David Cameron is under pressure to extend the Government’s three-month ban on migrants claiming state benefits when they arrive in Britain.
Only three weeks after the Prime Minister announced his crackdown, Boris Johnson, the Conservative Mayor of London, called for a two-year wait before new arrivals could claim social security.
Mr Johnson said that he backed immigration but had a “problem” with the free movement of workers in an expanded, 28-nation EU much bigger than the club Britain joined in 1973. He told LBC 97.3 radio: "We don't want to be slamming up the drawbridge being completely horrible to people. If you want to come and work here you can do that but there should be a period before which you can claim all benefits and it seems entirely reasonable to me that they should extend that to two years.”
Nigel Farage, leader of the UK Independence Party, went further by calling for a five-year ban on all permanent immigration. He said: “Let's be flexible on work permits, let's recognise that we do have some skills shortages in the British economy - which is very much a failure of our education system. But in terms of immigration, in terms of people coming to settle, I would suggest that for up to a five-year period we don't have people coming to settle until we sort out the mess."
The Ukip leader said migration to the UK should be reduced even if that harmed the economy. “I do think the social side of this matters more than pure market economics,” he said. “I would rather we weren’t slightly richer and…that we had communities that felt more united and a situation where young unemployed people had a realistic chance of getting a job.”
The two demands will fuel concern among moderate Conservatives that Mr Cameron will never satisfy his critics on immigration. They are worried that tough rhetoric will alienate centre ground voters and have urged the Prime Minister not to try to outbid Mr Farage on the issue because Ukip will always “move the goalposts.”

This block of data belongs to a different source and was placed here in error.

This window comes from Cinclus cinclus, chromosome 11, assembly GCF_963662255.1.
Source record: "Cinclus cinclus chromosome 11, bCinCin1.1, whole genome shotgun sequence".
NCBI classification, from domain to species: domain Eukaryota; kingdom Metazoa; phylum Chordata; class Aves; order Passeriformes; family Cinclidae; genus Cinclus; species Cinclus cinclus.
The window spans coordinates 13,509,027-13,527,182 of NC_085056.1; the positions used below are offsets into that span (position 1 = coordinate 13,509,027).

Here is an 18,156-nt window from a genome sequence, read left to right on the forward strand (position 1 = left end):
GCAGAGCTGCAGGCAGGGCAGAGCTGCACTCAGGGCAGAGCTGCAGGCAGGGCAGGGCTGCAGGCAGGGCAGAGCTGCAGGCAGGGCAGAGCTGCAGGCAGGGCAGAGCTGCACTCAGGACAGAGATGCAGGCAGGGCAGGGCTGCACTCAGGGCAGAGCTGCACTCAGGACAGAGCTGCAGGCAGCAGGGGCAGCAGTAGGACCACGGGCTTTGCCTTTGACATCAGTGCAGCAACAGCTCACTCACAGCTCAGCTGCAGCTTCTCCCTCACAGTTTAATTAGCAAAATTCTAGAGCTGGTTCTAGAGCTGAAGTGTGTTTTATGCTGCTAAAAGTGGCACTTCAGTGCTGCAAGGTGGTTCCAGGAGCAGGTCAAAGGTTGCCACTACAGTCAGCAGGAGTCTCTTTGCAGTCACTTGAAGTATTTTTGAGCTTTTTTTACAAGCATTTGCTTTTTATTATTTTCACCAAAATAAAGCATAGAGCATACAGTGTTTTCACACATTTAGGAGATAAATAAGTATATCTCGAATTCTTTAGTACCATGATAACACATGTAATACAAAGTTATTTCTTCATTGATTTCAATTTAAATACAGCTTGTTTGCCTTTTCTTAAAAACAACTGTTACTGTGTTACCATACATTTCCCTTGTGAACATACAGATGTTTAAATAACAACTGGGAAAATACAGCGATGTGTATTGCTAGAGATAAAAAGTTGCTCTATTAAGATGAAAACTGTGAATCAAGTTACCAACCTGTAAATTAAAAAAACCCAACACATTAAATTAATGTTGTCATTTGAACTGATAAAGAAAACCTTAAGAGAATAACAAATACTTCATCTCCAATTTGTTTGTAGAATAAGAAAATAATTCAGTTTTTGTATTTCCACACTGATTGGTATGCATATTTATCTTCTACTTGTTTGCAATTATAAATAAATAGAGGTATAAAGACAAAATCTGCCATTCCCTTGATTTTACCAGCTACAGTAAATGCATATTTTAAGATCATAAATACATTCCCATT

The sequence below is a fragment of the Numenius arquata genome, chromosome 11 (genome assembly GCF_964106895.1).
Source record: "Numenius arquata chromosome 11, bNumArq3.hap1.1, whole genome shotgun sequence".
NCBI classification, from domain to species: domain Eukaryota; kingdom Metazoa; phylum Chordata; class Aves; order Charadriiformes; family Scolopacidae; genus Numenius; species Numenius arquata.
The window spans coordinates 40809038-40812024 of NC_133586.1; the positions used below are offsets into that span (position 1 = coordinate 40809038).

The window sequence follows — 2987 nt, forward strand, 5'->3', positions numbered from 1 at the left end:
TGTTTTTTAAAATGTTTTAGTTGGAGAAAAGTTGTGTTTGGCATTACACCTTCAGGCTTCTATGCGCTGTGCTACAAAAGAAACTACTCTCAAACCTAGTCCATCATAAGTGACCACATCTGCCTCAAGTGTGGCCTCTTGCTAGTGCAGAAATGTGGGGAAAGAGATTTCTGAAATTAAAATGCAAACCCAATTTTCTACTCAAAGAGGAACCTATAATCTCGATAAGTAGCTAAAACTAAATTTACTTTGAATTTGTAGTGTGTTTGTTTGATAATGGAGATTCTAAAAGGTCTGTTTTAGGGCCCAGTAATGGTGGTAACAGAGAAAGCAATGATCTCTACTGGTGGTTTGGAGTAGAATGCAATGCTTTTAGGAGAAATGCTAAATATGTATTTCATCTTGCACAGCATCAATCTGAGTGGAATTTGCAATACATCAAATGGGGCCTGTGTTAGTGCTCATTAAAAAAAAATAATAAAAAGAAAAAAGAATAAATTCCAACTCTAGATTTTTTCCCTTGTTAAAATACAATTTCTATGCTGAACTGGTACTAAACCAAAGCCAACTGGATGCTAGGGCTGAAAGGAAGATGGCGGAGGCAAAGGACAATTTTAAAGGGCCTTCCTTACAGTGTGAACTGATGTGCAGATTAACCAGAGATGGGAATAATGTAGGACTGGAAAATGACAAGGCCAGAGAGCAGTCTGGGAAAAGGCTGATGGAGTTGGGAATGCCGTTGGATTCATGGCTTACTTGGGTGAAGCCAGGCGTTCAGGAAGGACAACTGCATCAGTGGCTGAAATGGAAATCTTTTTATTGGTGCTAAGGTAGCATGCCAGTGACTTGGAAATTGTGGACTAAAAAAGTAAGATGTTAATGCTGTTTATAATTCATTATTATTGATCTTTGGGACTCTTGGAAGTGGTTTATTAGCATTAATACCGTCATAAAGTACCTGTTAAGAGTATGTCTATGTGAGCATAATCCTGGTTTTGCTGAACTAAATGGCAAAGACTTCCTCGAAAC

Downing Street played down the idea of Mr Cameron extending the three-month ban on benefit claims. “His approach is that we are doing all we can within the law,” said his spokesman.
Vince Cable, the Liberal Democrat Business Secretary, warned that the Tories’ target to reduce net migration to under 100,000 a year was “not sensible” because the Government could not control EU migration or the number of people choosing to leave the UK.
He told a BBC2 documentary, The Truth About Immigration on Tuesday: “Setting an arbitrary cap is not helpful, it almost certainly won't achieve the below 100,000 level the Conservatives have set anyway, so let's be practical about it."
Witold Sobków, Poland's ambassador to the UK, defended the right of Eastern Europeans to settle in Britain and warned Mr Cameron not to "stigmatise" his countrymen as benefit cheats when they came to Britain "to work hard, not to abuse the system or grab the benefits". Writing on the Huffington Post website, he said: "Why do foreigners come to the UK and want to work and settle down here? It is precisely because you are a great country. The free movement of people is a fundamental right guaranteed to EU citizens by the [EU] treaties."
Tory ministers insist that net migration has been reduced by a third since 2010. But their hopes of hitting their target suffered a big setback when official statistics showed that the figure rose to 182,000 in the year to last June, up from 167,000 the previous year. This followed a "significant" surge in people arriving from recession-hit EU countries such as Portugal, Ireland, Italy, Greece and Spain.
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